IMPORTANT: Due to the ongoing public health crisis, the seminar will be completely virtual. The first lecture will be published online during the first week of the summer semester (week 17). Please refer to the section "Course organization" for the timeline of course activities!
The Internet has become an essential element of our daily lives, ranging from news and information to business to entertainment to personal routines. At least for those living in urban areas in industrialized countries. However, the majority of the world's population is still off the net. This may have different reasons (which are partly intertwined), including: 1) on the technical side, Internet connectivity being not available or of poor performance; 2) on the market side, Internet access (network connectivity, devices) being not affordable; and 3) on the political side, Internet access being limited by means of censorship.
In this seminar, we will explore case studies from different regions about missing or poor Internet connectivity. We will explore different types of measures (of technical and non-technical nature) to improve the situation on connectivity.
Internet for All is presently a topic of many activities, one of which is the Global Access to the Internet for All (GAIA) Research Group of the Internet Research Task Force.
Lack of Internet access could be attributed to a number of reasons, including (but not limited to) the following. There may be no physical infrastructure such a fixed lines or wireless networks, (stable) electricity, devices to access the network. Reasons for this motivated by the terrain (e.g., remote regions) or the economic situation in an area, or—quite often—a combination of both; but also disasters may create loss of connectivity and/or a strong need for impromptu networks. Sufficient education is also a pre-requisite for participating in the Internet, starting with as simple aspects as literacy. Internet access might also be available but it intentionally blocked or limited as we see with many attempts of censorship, which also limits freedom of speech and hence the value the network can bring.
In our topic areas, we try to reflect the above spectrum and offer seminar topics ranging from technical solutions to measurement-based observations of the status quo to political and economics aspects.
- Wireless mesh networks for rural and urban environments
- Alternative networking concepts and local/regional networking
- Economics and ecosystems
- Many flavors and aspects of censorship
- Technology for education and technology for people with less education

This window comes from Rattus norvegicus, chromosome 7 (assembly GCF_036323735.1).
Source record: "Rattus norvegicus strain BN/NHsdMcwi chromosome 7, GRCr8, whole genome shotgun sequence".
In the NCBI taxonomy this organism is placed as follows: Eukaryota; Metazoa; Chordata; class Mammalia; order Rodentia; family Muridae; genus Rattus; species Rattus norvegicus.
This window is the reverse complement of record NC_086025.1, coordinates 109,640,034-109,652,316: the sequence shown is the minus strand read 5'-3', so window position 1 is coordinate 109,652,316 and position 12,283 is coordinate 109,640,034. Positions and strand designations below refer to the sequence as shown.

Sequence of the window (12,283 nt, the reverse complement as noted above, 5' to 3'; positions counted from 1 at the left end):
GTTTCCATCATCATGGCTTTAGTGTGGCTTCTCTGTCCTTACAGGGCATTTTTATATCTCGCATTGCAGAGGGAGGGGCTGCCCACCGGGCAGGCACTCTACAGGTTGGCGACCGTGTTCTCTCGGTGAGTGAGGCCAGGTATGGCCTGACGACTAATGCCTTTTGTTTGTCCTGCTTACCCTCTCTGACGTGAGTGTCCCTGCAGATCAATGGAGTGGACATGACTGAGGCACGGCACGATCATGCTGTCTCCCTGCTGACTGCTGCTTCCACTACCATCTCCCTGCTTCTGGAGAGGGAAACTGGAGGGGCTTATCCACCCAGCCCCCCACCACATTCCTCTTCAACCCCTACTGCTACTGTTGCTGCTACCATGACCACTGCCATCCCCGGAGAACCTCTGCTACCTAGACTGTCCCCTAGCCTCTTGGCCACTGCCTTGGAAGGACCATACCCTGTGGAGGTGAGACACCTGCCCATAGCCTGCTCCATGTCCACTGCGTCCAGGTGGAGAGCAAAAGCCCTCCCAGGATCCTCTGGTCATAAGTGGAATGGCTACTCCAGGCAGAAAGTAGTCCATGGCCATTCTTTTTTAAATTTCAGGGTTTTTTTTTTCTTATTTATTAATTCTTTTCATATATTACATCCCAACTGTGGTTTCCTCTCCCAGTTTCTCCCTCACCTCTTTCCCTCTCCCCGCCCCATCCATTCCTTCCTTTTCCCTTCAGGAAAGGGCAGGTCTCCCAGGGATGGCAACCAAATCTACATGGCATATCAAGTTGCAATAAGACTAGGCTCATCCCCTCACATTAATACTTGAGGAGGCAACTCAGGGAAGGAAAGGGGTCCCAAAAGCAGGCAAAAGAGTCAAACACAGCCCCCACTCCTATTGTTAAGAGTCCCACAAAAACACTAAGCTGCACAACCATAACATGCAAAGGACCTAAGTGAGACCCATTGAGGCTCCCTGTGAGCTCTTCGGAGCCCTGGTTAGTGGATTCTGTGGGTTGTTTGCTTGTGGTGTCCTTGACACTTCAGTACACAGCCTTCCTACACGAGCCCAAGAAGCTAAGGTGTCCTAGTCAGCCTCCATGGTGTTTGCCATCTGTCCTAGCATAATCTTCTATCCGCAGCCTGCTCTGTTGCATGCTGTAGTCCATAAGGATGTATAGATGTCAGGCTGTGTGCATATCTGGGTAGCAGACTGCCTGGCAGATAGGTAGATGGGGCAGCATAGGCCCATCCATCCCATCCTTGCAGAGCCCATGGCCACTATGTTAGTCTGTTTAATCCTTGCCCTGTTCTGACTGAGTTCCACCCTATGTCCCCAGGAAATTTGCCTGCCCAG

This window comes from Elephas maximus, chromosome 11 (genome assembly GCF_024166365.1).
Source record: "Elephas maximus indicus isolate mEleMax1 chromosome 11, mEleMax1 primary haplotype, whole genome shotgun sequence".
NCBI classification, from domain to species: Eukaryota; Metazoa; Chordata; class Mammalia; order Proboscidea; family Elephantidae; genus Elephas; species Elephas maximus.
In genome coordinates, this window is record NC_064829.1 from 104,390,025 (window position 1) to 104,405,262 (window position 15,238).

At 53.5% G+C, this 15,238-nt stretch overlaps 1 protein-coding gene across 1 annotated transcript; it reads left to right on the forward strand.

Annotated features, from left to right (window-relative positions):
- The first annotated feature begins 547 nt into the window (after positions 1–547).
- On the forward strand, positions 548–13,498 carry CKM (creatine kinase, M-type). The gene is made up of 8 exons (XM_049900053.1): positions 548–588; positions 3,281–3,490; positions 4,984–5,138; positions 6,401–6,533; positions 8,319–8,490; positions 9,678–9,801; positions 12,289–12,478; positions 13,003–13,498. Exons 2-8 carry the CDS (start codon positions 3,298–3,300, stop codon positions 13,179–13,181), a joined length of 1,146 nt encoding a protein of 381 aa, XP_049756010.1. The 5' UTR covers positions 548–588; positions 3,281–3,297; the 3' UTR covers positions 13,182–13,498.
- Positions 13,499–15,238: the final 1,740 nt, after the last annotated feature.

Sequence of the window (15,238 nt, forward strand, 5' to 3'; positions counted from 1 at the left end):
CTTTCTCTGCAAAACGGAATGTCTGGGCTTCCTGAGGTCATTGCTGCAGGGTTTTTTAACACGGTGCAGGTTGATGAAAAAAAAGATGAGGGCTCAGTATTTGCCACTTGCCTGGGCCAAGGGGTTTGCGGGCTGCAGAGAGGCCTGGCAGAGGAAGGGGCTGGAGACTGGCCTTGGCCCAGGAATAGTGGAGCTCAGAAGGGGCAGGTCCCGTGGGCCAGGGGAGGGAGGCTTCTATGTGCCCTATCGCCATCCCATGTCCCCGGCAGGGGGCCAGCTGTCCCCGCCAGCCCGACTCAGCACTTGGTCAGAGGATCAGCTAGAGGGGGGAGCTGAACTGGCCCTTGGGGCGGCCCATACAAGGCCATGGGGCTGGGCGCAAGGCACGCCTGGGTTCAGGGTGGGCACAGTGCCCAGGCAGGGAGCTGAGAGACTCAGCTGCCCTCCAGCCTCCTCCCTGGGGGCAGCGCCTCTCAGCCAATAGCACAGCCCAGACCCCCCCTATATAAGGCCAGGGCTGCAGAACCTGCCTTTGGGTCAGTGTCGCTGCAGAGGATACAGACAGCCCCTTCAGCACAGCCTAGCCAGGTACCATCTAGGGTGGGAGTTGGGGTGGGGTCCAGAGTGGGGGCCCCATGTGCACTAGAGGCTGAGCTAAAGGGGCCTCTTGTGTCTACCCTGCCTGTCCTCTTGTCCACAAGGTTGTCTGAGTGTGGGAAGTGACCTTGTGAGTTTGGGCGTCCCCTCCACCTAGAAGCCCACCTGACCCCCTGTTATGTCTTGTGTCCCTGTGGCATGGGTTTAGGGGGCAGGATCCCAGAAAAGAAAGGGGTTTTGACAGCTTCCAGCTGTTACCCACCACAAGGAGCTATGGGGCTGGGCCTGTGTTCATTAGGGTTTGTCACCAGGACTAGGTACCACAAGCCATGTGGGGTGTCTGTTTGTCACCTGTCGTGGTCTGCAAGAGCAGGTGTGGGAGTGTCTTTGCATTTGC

We will provide a list of topics and papers associated with those topics to get started. We expect everybody to find and read further papers and then combine those to provide a synthesis (rather than individual summaries) in the end. Topic choices are not limited to what we have in mind and if you can make a good case for your own topic idea related to the Internet for All you are more than welcome.
(Recommended) course requirements
- The participants are expected to have taken an undergraduate-level course on computer networks.
- The topics require solid background in communications and networking technologies, although the wide range of topics allows for varied technical backgrounds.
- Bachelor's degree in computer science or a related field is required.
- Ability to write and present in English.
Learning outcomes (study goals)
Upon completion of the seminar, the students will have broadened their knowledge on the current state of the Internet deployment, beyond technological aspects and including business and legal aspects. The students will also become familiar with reading, writing and presenting academic papers in a setting similar to a conference or a workshop.
Teaching and learning methods
- Written paper, 6-8 pages in English using ACM sigconf template* (70%)
- Presentation of the paper in English (~30 minutes) (20%)
- Active participation in the course: participating in general discussion and acting as an opponent to another student (reading the paper and asking questions) (10%)
* Please use the template for conference proceedings (chosen by the sigconf format option). If you are using Overleaf, the template is available here.
Registration for the course
Registration is done using the Matching System of the department: www.in.tum.de/en/current-students/modules-and-courses/practical-courses-and-seminar-courses.html (you have to use the matching system to participate in the seminar!)
- Pre-meeting - 31.01.2020, 9:15-10:00 in room 01.07.023
- Slides available here
- First lecture (online) - 22.04.2020, will be published in Moodle
- Informal meeting (virtual) - 24.04.2020, 10:00-10:30 link
- Topic selection deadline - 01.05.2020
- Feedback round - 01.06-05.06.2020
- Submission deadline - 07.07.2020 (23:59 PM)
- Final presentations - 14,15,16.07.2020 15:00-17:00 (to be confirmed), virtual